Tuesday, August 21, 2012

Visual Thinking: Where Learning Meets Design

September is the schoolest month. After a summer of distractions, we reenter the merry hubbub of kids and classes, parents and planning. This fall, we'll be armed with a fresh arsenal from our trusty PLN and our beach daydreams. Our ongoing emphasis will be the value of illustrative lessons and design-based investigations. Using one's visual imagination to approach educational problems (whether historical, literary, mathematical, or scientific) can yield tremendous dividends in student collaboration and engagement.

A captivating video, entitled "Visual Thinking: Writing With Pictures," lays out the value in honing one's optical acuity. At its base, this absorbing piece from the Sean Kelly Studio asks whether our teaching relies too heavily on words. It claims that "creativity is about finding connections and learning to see those connections." This form of inspirational, image-based instruction helps transform the "complex into the clear."

Visual Thinking: Writing With Pictures from Sean Kelly on Vimeo.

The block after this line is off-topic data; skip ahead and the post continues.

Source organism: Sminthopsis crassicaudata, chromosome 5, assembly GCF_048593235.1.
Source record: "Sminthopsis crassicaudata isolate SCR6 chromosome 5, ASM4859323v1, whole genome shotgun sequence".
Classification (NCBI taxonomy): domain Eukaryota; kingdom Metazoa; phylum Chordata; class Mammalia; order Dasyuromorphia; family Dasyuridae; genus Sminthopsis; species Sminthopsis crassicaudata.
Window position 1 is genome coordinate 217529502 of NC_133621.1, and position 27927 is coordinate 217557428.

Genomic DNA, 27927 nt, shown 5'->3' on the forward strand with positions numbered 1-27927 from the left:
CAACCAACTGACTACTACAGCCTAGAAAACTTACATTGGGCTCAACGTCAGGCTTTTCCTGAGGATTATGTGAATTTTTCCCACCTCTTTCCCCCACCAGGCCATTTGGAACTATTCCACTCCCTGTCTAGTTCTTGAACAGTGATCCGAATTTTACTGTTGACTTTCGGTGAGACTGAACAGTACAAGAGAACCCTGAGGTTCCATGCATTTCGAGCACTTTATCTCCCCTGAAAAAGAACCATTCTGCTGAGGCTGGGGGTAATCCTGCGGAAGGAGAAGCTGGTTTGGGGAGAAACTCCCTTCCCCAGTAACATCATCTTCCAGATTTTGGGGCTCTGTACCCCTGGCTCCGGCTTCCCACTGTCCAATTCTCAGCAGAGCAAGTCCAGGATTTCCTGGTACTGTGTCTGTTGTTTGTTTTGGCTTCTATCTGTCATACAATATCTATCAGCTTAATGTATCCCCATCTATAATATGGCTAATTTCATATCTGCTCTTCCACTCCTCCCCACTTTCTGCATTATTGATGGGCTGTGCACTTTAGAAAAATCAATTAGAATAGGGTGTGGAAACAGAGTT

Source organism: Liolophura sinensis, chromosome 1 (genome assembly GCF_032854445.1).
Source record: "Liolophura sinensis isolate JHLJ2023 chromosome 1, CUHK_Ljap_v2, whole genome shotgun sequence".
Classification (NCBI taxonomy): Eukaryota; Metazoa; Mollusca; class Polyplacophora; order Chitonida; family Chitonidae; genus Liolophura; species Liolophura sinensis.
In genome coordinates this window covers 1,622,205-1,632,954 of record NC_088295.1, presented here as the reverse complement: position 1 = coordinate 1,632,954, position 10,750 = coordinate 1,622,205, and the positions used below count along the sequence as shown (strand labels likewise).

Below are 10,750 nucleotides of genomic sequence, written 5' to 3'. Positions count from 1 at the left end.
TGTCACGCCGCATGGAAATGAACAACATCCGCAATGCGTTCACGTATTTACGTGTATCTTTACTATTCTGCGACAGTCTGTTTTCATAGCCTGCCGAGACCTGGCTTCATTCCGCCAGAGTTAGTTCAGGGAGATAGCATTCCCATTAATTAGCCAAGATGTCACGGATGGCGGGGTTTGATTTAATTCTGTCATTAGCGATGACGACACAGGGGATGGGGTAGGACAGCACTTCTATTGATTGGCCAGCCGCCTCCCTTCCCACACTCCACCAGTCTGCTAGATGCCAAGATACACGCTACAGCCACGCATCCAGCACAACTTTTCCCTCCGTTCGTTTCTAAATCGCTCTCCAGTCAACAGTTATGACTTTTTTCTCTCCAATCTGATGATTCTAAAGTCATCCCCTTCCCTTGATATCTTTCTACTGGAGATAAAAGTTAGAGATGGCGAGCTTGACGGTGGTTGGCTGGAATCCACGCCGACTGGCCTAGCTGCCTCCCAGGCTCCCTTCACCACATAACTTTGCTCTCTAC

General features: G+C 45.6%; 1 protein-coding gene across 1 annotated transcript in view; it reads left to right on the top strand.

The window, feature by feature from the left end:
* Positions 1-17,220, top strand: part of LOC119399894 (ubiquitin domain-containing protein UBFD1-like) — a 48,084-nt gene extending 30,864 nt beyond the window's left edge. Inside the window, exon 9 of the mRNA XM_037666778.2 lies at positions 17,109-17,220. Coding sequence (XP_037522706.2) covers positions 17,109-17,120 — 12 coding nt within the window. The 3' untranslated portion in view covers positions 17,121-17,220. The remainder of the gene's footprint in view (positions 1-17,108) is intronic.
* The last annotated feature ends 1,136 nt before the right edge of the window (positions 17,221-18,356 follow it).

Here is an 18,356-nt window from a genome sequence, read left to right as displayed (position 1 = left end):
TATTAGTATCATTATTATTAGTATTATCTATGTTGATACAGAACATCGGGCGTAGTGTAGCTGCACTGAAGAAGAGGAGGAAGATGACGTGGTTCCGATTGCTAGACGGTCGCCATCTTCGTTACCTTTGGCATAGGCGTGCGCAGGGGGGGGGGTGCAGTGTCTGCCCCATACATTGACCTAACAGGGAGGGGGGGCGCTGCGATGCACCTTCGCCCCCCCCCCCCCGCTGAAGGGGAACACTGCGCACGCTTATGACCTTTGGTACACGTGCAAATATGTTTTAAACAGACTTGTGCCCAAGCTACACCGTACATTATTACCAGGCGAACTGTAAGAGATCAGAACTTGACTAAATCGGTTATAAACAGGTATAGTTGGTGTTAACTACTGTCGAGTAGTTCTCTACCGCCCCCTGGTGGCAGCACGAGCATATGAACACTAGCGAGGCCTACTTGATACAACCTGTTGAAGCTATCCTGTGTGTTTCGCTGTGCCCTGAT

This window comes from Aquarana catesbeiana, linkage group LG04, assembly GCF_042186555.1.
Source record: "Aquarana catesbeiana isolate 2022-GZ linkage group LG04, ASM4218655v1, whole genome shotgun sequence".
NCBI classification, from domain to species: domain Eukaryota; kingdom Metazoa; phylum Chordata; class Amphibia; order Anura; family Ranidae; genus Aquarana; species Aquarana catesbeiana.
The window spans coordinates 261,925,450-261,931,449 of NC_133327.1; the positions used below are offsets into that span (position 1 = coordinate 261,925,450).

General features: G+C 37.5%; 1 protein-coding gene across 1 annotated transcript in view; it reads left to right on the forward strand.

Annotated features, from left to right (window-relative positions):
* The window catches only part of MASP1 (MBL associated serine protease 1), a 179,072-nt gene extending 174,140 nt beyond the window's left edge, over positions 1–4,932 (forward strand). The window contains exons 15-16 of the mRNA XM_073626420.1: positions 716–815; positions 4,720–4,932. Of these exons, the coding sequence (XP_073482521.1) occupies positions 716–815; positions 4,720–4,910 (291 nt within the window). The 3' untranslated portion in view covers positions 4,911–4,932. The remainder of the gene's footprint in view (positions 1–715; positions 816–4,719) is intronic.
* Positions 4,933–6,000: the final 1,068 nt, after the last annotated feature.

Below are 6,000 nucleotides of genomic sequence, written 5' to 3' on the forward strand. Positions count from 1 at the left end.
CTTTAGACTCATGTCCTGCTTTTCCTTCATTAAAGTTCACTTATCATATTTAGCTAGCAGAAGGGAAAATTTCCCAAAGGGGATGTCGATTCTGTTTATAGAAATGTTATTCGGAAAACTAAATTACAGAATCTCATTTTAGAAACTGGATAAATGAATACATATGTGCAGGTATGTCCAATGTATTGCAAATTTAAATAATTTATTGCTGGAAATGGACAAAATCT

Kelly's crisp words and "eye" icons remind us that text and visual pairings can inspire keen connections in the learning process. A write-up from Katie Lepi at Edudemic about "3 Ways Mind Mapping Can Be Used To Enhance Learning" reinforces this partnership between visual and textual explorations. The article promotes the MindMaple software, but it evolves from a tutorial in webbing theory into a promotion of graphicacy awareness. Essentially, inventive approaches to note-taking can engender colorful and permanent connections. Visual maps can expose relationships, trace patterns, and foster relationships.

Source: Edudemic

The flip side to this gospel comes from Christine McLaren, at the BMW Guggenheim Lab, who asks, "Data Visualization: It's Pretty, But Is It Useful?" McLaren outlines how to avoid the eye-rolling at overly pretty graphics by focusing on the underlying data. She presents a point-counterpoint debate between nuanced, classic illustrations and simplistic, modern graphics. After all, underneath everything is information, and finding the visual discourse means finding the meaning.

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